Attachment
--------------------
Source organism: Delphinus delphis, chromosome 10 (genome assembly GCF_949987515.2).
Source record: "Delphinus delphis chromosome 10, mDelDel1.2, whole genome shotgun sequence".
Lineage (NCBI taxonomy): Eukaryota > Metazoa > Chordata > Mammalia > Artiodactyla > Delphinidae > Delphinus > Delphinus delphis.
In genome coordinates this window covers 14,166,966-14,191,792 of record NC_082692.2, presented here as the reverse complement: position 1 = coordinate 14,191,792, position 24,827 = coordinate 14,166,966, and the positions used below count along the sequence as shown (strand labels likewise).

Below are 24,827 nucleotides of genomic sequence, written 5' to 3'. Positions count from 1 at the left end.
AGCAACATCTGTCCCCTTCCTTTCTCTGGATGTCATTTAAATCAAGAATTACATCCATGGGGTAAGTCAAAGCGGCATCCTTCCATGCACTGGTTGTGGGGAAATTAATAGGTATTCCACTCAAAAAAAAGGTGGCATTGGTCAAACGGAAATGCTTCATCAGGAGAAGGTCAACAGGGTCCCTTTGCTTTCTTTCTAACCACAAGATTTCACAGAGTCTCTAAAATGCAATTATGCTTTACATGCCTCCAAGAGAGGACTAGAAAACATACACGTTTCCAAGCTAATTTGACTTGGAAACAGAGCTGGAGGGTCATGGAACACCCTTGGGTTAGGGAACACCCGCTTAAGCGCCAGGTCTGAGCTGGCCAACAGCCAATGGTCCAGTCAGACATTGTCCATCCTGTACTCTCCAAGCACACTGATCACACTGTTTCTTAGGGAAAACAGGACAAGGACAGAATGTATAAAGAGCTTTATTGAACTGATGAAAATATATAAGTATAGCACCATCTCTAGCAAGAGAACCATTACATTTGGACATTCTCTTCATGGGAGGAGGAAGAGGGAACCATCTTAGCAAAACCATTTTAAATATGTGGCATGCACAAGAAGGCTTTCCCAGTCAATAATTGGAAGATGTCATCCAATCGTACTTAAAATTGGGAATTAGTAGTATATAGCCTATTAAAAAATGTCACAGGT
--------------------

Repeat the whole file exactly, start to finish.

Source organism: Delphinus delphis, chromosome 10 (genome assembly GCF_949987515.2).
Source record: "Delphinus delphis chromosome 10, mDelDel1.2, whole genome shotgun sequence".
Lineage (NCBI taxonomy): Eukaryota > Metazoa > Chordata > Mammalia > Artiodactyla > Delphinidae > Delphinus > Delphinus delphis.
In genome coordinates this window covers 14,166,966-14,191,792 of record NC_082692.2, presented here as the reverse complement: position 1 = coordinate 14,191,792, position 24,827 = coordinate 14,166,966, and the positions used below count along the sequence as shown (strand labels likewise).

Below are 24,827 nucleotides of genomic sequence, written 5' to 3'. Positions count from 1 at the left end.
AGCAACATCTGTCCCCTTCCTTTCTCTGGATGTCATTTAAATCAAGAATTACATCCATGGGGTAAGTCAAAGCGGCATCCTTCCATGCACTGGTTGTGGGGAAATTAATAGGTATTCCACTCAAAAAAAAGGTGGCATTGGTCAAACGGAAATGCTTCATCAGGAGAAGGTCAACAGGGTCCCTTTGCTTTCTTTCTAACCACAAGATTTCACAGAGTCTCTAAAATGCAATTATGCTTTACATGCCTCCAAGAGAGGACTAGAAAACATACACGTTTCCAAGCTAATTTGACTTGGAAACAGAGCTGGAGGGTCATGGAACACCCTTGGGTTAGGGAACACCCGCTTAAGCGCCAGGTCTGAGCTGGCCAACAGCCAATGGTCCAGTCAGACATTGTCCATCCTGTACTCTCCAAGCACACTGATCACACTGTTTCTTAGGGAAAACAGGACAAGGACAGAATGTATAAAGAGCTTTATTGAACTGATGAAAATATATAAGTATAGCACCATCTCTAGCAAGAGAACCATTACATTTGGACATTCTCTTCATGGGAGGAGGAAGAGGGAACCATCTTAGCAAAACCATTTTAAATATGTGGCATGCACAAGAAGGCTTTCCCAGTCAATAATTGGAAGATGTCATCCAATCGTACTTAAAATTGGGAATTAGTAGTATATAGCCTATTAAAAAATGTCACAGGT